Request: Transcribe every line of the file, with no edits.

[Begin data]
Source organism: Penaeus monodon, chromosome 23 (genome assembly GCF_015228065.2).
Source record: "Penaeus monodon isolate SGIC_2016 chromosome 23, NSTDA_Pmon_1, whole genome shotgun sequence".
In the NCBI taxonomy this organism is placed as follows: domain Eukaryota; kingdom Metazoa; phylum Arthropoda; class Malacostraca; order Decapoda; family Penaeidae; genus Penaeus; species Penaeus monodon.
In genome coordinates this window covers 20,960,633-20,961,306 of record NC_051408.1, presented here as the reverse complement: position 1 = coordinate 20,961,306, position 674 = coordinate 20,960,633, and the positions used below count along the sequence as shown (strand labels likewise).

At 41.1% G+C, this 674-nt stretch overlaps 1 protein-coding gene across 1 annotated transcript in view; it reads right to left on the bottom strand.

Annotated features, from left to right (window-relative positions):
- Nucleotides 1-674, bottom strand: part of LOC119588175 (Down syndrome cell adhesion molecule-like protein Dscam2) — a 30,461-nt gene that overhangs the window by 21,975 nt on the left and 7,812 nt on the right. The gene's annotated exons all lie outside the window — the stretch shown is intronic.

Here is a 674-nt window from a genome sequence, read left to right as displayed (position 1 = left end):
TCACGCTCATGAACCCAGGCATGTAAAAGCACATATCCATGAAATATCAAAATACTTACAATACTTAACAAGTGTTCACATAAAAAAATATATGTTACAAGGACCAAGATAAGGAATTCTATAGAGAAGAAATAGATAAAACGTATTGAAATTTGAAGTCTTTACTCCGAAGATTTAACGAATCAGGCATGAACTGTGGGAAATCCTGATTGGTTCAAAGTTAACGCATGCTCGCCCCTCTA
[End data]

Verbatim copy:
Source organism: Penaeus monodon, chromosome 23 (genome assembly GCF_015228065.2).
Source record: "Penaeus monodon isolate SGIC_2016 chromosome 23, NSTDA_Pmon_1, whole genome shotgun sequence".
In the NCBI taxonomy this organism is placed as follows: domain Eukaryota; kingdom Metazoa; phylum Arthropoda; class Malacostraca; order Decapoda; family Penaeidae; genus Penaeus; species Penaeus monodon.
In genome coordinates this window covers 20,960,633-20,961,306 of record NC_051408.1, presented here as the reverse complement: position 1 = coordinate 20,961,306, position 674 = coordinate 20,960,633, and the positions used below count along the sequence as shown (strand labels likewise).

At 41.1% G+C, this 674-nt stretch overlaps 1 protein-coding gene across 1 annotated transcript in view; it reads right to left on the bottom strand.

Annotated features, from left to right (window-relative positions):
- Nucleotides 1-674, bottom strand: part of LOC119588175 (Down syndrome cell adhesion molecule-like protein Dscam2) — a 30,461-nt gene that overhangs the window by 21,975 nt on the left and 7,812 nt on the right. The gene's annotated exons all lie outside the window — the stretch shown is intronic.

Here is a 674-nt window from a genome sequence, read left to right as displayed (position 1 = left end):
TCACGCTCATGAACCCAGGCATGTAAAAGCACATATCCATGAAATATCAAAATACTTACAATACTTAACAAGTGTTCACATAAAAAAATATATGTTACAAGGACCAAGATAAGGAATTCTATAGAGAAGAAATAGATAAAACGTATTGAAATTTGAAGTCTTTACTCCGAAGATTTAACGAATCAGGCATGAACTGTGGGAAATCCTGATTGGTTCAAAGTTAACGCATGCTCGCCCCTCTA